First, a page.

In an exclusive interview, Azerbaijani Ambassador to Hungary, former Foreign Minister, an author of over 30 books, Vilayat Guliyev tells Azeri Observer about the main milestones in his 20-year diplomatic career, major accomplishments and gaps in political, economic and cultural cooperation between Azerbaijan and Hungary and Hungary’s commonality with the Turkic world.
BY ELENA KOSOLAPOVA
AZERI OBSERVER STAFF WRITER
Question: How can you compare Hungary-Azerbaijan bilateral relationship that initially excited you when you first moved to Budapest in 2010, with the one that exists today? What are the changes? How would you assess the future prospects of those bilateral relationships?
Answer: As people say, everything is relative. Looking back, we can see positive changes and positive dynamics. I will give some facts. In 2012, we managed to agree with Hungarian authorities on the extradition of Azerbaijani officer, Ramil Safarov, who was serving a life sentence in Budapest prison, despite the desperate resistance of Armenian diaspora in Hungary and throughout the world. In 2014, during the visit of President Ilham Aliyev to Hungary, an agreement on strategic cooperation between our countries was signed. In 2015, a direct air flight between Baku and Budapest was launched. The number of Azerbaijani students in Hungarian universities has increased to more than 700 in the last nine years. Azerbaijani cities of Shusha and Agdam, located in Nagorno-Karabakh, occupied by Armenian military forces, became sister cities of Hungarian cities of Gyöngyös and Tiszavasvari. The capitals of our two countries, Baku and Budapest also signed a letter of intent to become sister cities in the near future. The flow of tourists from Baku to Budapest and vice versa is increasing. Hungary consistently supports the just cause of Azerbaijan in international organizations. Finally, Budapest decided to join the Cooperation Council of Turkic Speaking States. A Representative Office of this organization has been opened in the capital of Hungary. I believe that all these developments lay a solid basis for further successful cooperation between our countries. The most important thing is that our people have a desire to further develop the bilateral relations and bring our nations even closer to each other, in order to achieve our goals. To conclude, I would like to say with all humility that the Hungarian government have bestowed upon me the honour of decorating my activities with the order of “For Merits,” to which I am extremely humble but very thankful.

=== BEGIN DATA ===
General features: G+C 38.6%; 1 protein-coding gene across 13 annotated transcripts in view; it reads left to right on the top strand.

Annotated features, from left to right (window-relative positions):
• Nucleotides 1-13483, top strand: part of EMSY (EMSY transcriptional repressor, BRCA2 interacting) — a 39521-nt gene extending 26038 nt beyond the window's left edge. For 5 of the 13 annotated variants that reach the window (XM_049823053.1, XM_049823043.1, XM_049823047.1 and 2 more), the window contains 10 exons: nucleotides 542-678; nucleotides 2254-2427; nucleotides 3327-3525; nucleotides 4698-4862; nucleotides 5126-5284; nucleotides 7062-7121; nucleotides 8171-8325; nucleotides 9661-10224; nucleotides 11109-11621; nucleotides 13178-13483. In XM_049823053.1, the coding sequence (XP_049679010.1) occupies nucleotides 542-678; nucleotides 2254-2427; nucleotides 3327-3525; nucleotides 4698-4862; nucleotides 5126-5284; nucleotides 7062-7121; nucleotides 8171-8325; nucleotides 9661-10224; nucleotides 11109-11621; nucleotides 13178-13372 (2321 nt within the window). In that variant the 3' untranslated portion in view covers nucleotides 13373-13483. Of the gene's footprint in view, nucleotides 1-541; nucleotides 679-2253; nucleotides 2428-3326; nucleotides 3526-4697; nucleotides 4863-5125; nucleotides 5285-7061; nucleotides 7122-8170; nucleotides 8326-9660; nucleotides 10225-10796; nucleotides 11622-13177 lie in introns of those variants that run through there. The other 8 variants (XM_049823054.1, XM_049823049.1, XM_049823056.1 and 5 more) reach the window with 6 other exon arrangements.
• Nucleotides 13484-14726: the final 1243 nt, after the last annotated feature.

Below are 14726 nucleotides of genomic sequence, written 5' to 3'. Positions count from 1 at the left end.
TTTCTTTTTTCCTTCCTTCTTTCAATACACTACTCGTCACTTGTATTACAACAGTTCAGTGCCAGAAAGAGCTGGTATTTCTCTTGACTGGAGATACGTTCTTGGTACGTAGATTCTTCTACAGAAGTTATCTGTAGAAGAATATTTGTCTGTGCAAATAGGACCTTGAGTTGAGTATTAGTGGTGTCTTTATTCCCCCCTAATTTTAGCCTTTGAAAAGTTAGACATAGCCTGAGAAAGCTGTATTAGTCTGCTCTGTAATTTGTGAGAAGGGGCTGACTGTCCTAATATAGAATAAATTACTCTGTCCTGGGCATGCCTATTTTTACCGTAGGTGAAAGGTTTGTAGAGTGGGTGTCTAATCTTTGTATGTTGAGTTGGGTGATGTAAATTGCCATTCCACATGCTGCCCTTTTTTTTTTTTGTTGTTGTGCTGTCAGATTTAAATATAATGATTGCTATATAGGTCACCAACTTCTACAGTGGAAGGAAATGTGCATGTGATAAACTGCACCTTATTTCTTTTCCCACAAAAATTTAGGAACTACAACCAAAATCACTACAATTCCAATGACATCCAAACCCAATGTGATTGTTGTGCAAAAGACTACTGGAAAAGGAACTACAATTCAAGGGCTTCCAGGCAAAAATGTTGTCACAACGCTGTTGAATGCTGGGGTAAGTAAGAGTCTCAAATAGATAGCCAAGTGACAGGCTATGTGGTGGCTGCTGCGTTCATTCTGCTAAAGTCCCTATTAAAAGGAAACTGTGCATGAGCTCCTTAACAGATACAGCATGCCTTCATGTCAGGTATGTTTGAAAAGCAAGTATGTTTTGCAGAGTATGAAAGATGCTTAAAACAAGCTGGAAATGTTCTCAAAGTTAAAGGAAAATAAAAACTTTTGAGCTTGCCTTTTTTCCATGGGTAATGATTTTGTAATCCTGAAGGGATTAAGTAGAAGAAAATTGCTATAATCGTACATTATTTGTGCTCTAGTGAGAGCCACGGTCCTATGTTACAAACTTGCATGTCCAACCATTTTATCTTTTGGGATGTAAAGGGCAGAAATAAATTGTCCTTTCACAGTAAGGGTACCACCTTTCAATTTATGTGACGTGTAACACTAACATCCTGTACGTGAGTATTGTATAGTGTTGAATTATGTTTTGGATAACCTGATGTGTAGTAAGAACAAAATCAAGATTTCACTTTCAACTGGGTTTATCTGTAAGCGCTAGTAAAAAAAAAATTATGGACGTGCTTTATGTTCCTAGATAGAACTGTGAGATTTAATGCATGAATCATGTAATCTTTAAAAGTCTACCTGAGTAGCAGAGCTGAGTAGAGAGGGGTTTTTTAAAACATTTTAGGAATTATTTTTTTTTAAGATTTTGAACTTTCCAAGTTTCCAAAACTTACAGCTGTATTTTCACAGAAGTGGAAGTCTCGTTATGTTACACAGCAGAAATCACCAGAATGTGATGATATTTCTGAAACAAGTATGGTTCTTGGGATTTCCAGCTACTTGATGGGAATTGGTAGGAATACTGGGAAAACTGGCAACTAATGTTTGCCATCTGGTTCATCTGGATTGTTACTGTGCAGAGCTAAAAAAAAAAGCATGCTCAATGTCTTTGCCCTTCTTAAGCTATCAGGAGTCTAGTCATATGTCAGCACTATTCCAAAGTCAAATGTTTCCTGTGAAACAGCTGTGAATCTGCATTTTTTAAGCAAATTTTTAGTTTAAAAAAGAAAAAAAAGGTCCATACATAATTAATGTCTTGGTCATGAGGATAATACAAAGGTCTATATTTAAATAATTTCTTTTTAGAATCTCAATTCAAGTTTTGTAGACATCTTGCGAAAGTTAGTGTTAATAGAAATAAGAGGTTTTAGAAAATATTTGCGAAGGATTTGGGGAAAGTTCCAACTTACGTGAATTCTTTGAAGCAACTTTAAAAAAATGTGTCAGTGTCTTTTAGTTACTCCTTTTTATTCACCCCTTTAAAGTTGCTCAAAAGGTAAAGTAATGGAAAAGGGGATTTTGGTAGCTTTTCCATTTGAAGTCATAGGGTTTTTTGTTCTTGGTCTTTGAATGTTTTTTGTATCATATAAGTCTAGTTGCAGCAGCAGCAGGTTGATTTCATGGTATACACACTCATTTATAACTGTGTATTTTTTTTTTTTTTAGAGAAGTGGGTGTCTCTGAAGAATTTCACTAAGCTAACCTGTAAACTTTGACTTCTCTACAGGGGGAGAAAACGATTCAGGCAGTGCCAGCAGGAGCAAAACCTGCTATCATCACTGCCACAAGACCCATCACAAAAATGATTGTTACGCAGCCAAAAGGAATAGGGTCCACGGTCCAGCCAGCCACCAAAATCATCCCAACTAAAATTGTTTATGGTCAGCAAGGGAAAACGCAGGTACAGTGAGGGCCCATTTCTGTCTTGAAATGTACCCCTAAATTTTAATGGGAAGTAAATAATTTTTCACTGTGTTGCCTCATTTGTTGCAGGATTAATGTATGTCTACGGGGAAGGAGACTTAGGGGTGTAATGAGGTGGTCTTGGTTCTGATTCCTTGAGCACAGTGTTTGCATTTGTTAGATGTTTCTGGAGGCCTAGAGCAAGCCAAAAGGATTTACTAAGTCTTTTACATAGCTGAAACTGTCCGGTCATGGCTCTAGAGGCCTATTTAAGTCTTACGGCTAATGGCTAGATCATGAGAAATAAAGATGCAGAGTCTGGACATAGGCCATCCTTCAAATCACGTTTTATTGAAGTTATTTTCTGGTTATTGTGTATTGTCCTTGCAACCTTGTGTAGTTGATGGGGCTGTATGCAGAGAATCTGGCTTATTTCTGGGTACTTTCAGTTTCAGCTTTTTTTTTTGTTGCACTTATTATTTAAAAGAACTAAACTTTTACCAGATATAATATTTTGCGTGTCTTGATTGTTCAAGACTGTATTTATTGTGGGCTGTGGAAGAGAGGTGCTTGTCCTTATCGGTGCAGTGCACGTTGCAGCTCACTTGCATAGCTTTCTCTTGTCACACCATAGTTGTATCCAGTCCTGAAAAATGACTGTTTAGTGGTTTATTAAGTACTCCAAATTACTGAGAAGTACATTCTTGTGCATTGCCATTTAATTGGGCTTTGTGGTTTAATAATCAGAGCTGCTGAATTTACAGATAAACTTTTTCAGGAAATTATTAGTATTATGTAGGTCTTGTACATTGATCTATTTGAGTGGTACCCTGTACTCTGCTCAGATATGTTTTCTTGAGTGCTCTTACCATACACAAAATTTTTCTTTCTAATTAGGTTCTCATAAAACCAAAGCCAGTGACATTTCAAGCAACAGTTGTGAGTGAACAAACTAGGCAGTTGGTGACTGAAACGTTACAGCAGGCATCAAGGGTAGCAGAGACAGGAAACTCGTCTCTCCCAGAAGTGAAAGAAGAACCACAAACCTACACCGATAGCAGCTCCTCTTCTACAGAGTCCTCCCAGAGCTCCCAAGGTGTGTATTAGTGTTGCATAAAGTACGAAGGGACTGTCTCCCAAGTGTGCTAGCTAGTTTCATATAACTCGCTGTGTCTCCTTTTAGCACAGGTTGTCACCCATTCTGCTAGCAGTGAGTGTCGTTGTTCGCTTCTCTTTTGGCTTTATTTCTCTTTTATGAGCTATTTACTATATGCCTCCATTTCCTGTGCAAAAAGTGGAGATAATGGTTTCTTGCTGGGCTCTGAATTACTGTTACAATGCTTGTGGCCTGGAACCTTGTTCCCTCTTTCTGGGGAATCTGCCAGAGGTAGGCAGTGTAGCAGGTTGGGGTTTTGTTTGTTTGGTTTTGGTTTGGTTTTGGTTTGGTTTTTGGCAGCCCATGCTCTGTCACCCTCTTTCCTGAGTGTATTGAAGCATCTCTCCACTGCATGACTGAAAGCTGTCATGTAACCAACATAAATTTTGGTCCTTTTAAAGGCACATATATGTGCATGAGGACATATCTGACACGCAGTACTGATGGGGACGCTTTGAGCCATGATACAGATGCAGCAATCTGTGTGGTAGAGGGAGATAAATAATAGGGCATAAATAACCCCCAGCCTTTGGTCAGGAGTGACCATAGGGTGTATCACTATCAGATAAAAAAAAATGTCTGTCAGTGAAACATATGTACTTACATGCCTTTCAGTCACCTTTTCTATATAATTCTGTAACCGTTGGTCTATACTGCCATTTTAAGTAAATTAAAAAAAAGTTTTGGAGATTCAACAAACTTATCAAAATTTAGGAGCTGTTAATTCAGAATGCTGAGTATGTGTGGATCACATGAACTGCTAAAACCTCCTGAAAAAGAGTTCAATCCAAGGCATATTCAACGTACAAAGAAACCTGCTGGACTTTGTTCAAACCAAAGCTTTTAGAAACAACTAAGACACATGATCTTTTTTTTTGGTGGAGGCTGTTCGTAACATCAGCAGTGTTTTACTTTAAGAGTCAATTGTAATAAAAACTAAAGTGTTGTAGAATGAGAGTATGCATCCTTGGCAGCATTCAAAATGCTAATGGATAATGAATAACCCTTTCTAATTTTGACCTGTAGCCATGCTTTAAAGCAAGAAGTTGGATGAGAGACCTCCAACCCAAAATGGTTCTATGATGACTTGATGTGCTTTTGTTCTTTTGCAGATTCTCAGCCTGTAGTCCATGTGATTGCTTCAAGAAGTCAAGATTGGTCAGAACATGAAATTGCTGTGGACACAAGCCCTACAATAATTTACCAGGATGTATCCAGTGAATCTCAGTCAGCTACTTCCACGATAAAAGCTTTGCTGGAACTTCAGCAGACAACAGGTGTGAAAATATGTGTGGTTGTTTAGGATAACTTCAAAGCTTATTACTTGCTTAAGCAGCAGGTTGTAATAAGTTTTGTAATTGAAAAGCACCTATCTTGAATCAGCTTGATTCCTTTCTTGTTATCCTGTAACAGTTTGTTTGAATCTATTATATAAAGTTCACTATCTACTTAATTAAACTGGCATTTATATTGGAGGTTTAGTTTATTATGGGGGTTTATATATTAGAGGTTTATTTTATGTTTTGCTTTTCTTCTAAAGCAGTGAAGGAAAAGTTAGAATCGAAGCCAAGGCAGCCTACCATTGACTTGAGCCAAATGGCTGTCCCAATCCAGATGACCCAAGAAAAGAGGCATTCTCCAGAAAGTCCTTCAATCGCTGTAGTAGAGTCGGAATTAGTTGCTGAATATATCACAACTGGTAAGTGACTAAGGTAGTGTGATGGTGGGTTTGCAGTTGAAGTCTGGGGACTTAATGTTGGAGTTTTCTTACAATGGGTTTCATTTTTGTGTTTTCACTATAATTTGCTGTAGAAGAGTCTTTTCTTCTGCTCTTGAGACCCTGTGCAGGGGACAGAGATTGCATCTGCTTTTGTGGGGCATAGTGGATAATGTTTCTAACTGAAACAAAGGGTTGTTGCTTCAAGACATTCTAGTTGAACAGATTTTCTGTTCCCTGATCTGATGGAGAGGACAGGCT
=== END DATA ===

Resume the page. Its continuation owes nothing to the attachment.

Q.: Azerbaijan and Hungary exchange visits on a regular basis. Are there any high level meetings expected in the near future?